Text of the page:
Once the subjects of the man and vampire photos were cut out (as per the image above-right), they were dragged from their respective images and placed into the main window where the final image was being created. Firstly, the image of the man was placed, resized and re-positioned. At this stage, it was best to go through the Camera Raw, Quick Select for cutting out and positioning of the photo in the man’s hand before adding the vampire. This was done in exactly the same way as stated above.
This image worked best with some of the colour taken from it and a dark vignette added to give it a look of an old photograph. It would then be added to the main image in Photoshop by dragging it into there. Ctrl+J to duplicate the image and that allows for the dragging of it into the main window within Photoshop. This image is then resized and positioned to be in the man’s hand. Not only is it ‘Free Transformed’, but it is also ‘Warped’ to make it look more realistic in his hand.
The white areas and missing bits of the hands to either side of the photo will be corrected by the use of the Clone Stamp Tool. The hand and backdrop will be used as the area to be cloned in the relevant areas.
A mask is then put over the layer of the woman in the photograph to allow it to be made to look like the man is holding it. The mask is added by highlighting the layer then click the ‘Add Layer Mask’ button in the menu at the bottom of the Layers panel. Then the mask is clicked to make it active and the area of the photo that should be obscured by the hand is removed with the use of the Brush Tool with the colour set to ‘black’ (black removes things and white adds them back).
In the image above, notice the Brush Tool and ‘Black’ are selected in the menu on the left and, the Mask of the layer is selected in the layers panel on the right of the workspace. The rest of the photo is removed until it looks realistically held in the man’s hand.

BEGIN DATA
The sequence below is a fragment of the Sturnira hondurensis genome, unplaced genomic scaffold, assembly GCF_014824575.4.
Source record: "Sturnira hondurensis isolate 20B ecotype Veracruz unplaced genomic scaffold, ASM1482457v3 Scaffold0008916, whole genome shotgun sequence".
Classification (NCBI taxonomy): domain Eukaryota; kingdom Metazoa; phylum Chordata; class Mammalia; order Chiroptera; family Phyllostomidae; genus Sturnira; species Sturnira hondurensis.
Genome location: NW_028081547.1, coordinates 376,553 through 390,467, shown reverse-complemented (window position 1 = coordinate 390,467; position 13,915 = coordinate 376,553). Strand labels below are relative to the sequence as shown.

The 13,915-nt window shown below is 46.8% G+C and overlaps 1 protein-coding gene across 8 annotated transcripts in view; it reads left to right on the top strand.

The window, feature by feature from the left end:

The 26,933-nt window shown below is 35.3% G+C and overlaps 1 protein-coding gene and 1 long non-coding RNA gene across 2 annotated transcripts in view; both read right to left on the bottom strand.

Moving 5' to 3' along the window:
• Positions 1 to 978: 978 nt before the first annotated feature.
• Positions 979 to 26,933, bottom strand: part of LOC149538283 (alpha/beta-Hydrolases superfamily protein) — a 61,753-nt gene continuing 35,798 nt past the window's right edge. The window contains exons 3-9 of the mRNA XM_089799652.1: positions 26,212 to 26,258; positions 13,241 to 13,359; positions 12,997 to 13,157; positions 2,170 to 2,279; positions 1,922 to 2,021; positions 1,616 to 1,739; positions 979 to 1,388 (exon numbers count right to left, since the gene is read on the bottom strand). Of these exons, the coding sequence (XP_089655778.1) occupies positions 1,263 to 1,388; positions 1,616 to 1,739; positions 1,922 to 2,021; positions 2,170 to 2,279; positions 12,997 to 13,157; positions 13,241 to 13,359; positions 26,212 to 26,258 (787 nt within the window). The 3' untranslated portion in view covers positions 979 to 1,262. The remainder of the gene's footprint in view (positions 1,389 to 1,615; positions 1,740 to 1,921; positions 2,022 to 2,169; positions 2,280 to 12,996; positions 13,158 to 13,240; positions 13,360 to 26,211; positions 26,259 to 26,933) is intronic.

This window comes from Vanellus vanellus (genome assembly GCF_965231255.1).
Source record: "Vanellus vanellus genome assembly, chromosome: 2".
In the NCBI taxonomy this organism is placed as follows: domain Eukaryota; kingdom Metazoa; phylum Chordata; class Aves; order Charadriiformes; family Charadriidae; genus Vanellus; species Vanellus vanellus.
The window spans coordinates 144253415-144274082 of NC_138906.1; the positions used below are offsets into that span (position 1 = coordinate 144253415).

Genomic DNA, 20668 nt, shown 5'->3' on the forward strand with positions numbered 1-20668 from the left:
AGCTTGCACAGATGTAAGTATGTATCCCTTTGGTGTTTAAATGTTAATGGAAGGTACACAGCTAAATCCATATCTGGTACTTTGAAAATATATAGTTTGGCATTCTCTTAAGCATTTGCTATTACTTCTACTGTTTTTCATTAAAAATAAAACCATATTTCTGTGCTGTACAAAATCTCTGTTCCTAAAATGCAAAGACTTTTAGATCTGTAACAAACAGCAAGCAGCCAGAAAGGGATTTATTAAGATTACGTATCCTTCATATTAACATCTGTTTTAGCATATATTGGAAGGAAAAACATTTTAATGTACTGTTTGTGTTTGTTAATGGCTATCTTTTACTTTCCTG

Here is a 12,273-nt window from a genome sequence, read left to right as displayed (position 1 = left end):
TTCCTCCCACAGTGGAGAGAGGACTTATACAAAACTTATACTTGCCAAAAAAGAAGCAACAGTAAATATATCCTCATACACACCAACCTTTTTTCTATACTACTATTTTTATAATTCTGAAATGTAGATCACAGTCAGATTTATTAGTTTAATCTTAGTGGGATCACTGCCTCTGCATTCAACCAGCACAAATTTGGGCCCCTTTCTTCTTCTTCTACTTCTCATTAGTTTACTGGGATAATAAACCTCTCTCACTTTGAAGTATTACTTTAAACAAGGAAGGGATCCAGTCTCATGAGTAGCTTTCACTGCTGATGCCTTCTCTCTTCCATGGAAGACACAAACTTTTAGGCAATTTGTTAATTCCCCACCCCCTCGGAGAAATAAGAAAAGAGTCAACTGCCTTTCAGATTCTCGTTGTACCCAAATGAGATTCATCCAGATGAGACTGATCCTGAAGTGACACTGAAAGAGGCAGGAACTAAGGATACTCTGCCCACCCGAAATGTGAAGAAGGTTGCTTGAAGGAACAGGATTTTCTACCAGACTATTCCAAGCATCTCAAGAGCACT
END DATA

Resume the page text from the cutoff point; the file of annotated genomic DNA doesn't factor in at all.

At this stage, the backdrop, man and photo he’s holding are done. Now it is time to add the vampire. This is done in exactly the same way as mentioned above for both the man and photo already added.
The vampire needs to be in front of the backdrop but behind everything else. This is done by grabbing it’s layer and dragging/dropping it below the layer titled ‘Munch’ in the layers panel on the right of the workspace.
When elements are being added to a collage they sometimes have a white line around them. To get rid of this, two things can be done. Firstly, click on the layer to be edited and go to Layer -> Matting -> Defringe, then fill in the box with a number. ‘1’ is the lowest it will go and will remove the most white outline. If there is still a slight white outline, this should be cleaned up by zooming in and Clone Stamping it away using an area of the image close to the line.
The rest of the edges of the subjects within the image are cleaned up at this stage with the use of the Clone Stamp tool. Either adding to or taking away as works best. Areas needed for this to be done were the hands of both the vampire and the man. These were cut a little roughly by the Quick Select tool earlier in the process.
A copy of the image was saved at this point before merging the layers together to allow for some filters and effects to be added in an attempt to make it look in the style of Monet.
Making it a Monet
To get the style of Monet’s ‘Impression Sunrise’ into the image, a copy of that painting is added to its own window within Photoshop. Nothing else needs to be done with this as it is there so that the software can use it to copy the colours over to the main image being created.
The image is duplicated with Ctrl+J to give a layer to work on other than the original. Then it’s Image -> Adjustments -> Match Colour, find the Monet image in the dropdown menu and click it followed by ‘OK’.
The image above-right shows the work after the Colour Match has taken place. This was deemed too light and blue so another version of the image was added into Photoshop and used via the same process stated above. The images above are there to show the process.